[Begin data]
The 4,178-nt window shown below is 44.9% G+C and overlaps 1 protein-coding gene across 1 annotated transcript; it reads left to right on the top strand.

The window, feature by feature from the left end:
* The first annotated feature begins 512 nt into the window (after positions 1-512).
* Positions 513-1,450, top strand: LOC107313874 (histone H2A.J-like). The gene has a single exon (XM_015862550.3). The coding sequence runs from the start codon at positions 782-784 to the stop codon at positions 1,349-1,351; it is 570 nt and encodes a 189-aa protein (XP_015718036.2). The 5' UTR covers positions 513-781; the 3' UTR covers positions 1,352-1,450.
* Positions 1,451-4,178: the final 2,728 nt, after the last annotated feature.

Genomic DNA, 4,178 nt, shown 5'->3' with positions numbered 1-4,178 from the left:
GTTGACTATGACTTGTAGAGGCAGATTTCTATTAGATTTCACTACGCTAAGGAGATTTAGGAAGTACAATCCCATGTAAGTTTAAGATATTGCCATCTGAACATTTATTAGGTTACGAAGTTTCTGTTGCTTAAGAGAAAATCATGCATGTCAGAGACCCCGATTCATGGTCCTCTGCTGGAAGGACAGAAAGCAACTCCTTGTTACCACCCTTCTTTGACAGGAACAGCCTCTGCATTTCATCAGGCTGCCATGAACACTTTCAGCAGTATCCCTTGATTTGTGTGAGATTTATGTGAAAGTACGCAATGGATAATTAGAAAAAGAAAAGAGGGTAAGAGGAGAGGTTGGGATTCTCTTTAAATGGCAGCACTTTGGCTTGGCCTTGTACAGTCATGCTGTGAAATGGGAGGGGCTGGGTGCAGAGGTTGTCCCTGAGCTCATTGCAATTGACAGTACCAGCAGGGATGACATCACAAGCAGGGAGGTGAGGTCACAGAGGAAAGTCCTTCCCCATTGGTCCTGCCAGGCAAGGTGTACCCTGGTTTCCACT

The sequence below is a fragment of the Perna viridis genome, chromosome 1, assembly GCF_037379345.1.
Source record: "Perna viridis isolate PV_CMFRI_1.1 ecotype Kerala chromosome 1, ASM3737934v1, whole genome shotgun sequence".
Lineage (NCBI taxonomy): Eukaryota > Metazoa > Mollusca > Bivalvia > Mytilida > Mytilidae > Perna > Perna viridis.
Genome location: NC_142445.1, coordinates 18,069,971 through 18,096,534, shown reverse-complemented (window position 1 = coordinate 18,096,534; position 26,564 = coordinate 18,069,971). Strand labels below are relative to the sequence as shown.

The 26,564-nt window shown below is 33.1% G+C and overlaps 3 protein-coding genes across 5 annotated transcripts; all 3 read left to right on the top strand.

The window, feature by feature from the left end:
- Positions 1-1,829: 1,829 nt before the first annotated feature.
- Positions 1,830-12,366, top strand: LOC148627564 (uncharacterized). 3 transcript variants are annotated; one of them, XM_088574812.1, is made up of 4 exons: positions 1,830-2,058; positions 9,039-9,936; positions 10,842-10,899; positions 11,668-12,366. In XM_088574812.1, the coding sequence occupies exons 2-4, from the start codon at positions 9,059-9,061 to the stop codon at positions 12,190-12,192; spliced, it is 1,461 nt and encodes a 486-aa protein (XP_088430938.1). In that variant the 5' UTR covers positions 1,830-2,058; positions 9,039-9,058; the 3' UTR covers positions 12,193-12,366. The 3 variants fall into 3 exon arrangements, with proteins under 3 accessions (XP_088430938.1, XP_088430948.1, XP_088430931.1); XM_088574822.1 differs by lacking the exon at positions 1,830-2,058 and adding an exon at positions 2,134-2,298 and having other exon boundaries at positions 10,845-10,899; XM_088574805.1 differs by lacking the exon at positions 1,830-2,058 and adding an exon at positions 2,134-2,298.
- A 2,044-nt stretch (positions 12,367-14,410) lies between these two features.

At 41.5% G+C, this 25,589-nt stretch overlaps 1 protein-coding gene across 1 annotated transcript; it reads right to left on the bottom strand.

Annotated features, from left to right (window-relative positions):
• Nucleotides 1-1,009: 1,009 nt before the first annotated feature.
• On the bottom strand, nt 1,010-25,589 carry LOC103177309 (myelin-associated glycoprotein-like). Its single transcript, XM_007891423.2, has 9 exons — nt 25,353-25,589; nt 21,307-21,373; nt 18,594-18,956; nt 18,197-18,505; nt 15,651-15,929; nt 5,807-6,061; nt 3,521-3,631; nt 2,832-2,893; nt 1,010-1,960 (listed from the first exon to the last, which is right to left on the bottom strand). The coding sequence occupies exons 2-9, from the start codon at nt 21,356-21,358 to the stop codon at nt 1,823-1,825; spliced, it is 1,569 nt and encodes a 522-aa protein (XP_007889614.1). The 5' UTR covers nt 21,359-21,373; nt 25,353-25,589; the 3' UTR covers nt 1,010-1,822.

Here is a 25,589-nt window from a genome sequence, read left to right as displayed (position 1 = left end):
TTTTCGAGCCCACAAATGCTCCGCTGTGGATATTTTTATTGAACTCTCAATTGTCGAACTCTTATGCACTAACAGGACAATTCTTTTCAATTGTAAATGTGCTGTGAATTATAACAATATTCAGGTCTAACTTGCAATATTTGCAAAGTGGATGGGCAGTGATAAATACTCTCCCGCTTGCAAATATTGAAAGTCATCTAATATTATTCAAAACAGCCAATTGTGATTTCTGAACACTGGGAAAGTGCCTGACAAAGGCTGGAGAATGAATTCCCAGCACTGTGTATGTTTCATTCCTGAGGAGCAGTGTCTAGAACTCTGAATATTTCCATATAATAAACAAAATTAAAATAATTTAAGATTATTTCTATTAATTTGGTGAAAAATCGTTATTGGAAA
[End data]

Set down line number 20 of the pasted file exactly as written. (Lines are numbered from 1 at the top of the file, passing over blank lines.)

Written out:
• On the bottom strand, nt 1,010-25,589 carry LOC103177309 (myelin-associated glycoprotein-like). Its single transcript, XM_007891423.2, has 9 exons — nt 25,353-25,589; nt 21,307-21,373; nt 18,594-18,956; nt 18,197-18,505; nt 15,651-15,929; nt 5,807-6,061; nt 3,521-3,631; nt 2,832-2,893; nt 1,010-1,960 (listed from the first exon to the last, which is right to left on the bottom strand). The coding sequence occupies exons 2-9, from the start codon at nt 21,356-21,358 to the stop codon at nt 1,823-1,825; spliced, it is 1,569 nt and encodes a 522-aa protein (XP_007889614.1). The 5' UTR covers nt 21,359-21,373; nt 25,353-25,589; the 3' UTR covers nt 1,010-1,822.